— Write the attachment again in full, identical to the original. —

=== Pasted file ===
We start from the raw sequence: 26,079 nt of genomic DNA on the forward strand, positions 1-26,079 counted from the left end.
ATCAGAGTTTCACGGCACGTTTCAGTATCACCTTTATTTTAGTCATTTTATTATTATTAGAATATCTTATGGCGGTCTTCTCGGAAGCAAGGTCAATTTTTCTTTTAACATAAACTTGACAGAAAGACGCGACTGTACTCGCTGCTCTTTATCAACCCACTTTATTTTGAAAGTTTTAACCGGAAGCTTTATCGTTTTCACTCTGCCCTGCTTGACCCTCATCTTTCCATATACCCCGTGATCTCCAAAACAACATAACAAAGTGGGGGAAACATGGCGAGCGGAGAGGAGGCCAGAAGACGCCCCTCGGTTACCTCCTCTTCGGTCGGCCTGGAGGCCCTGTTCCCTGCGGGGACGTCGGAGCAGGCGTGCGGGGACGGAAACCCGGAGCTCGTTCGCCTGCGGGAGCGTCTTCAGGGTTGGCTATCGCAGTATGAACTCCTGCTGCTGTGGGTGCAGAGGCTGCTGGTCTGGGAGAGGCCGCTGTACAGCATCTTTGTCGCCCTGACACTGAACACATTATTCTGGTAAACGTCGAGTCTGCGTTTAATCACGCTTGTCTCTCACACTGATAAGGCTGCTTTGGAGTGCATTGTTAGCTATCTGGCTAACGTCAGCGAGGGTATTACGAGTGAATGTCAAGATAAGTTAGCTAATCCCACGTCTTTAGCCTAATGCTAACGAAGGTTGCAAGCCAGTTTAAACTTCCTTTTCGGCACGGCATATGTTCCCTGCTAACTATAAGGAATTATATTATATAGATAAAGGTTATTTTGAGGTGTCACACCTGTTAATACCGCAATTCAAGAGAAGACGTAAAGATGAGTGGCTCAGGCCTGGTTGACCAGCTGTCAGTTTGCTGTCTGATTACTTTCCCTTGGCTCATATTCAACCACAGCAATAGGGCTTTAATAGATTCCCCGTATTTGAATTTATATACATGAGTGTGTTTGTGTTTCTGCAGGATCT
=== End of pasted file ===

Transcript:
We start from the raw sequence: 26,079 nt of genomic DNA on the forward strand, positions 1-26,079 counted from the left end.
ATCAGAGTTTCACGGCACGTTTCAGTATCACCTTTATTTTAGTCATTTTATTATTATTAGAATATCTTATGGCGGTCTTCTCGGAAGCAAGGTCAATTTTTCTTTTAACATAAACTTGACAGAAAGACGCGACTGTACTCGCTGCTCTTTATCAACCCACTTTATTTTGAAAGTTTTAACCGGAAGCTTTATCGTTTTCACTCTGCCCTGCTTGACCCTCATCTTTCCATATACCCCGTGATCTCCAAAACAACATAACAAAGTGGGGGAAACATGGCGAGCGGAGAGGAGGCCAGAAGACGCCCCTCGGTTACCTCCTCTTCGGTCGGCCTGGAGGCCCTGTTCCCTGCGGGGACGTCGGAGCAGGCGTGCGGGGACGGAAACCCGGAGCTCGTTCGCCTGCGGGAGCGTCTTCAGGGTTGGCTATCGCAGTATGAACTCCTGCTGCTGTGGGTGCAGAGGCTGCTGGTCTGGGAGAGGCCGCTGTACAGCATCTTTGTCGCCCTGACACTGAACACATTATTCTGGTAAACGTCGAGTCTGCGTTTAATCACGCTTGTCTCTCACACTGATAAGGCTGCTTTGGAGTGCATTGTTAGCTATCTGGCTAACGTCAGCGAGGGTATTACGAGTGAATGTCAAGATAAGTTAGCTAATCCCACGTCTTTAGCCTAATGCTAACGAAGGTTGCAAGCCAGTTTAAACTTCCTTTTCGGCACGGCATATGTTCCCTGCTAACTATAAGGAATTATATTATATAGATAAAGGTTATTTTGAGGTGTCACACCTGTTAATACCGCAATTCAAGAGAAGACGTAAAGATGAGTGGCTCAGGCCTGGTTGACCAGCTGTCAGTTTGCTGTCTGATTACTTTCCCTTGGCTCATATTCAACCACAGCAATAGGGCTTTAATAGATTCCCCGTATTTGAATTTATATACATGAGTGTGTTTGTGTTTCTGCAGGATCT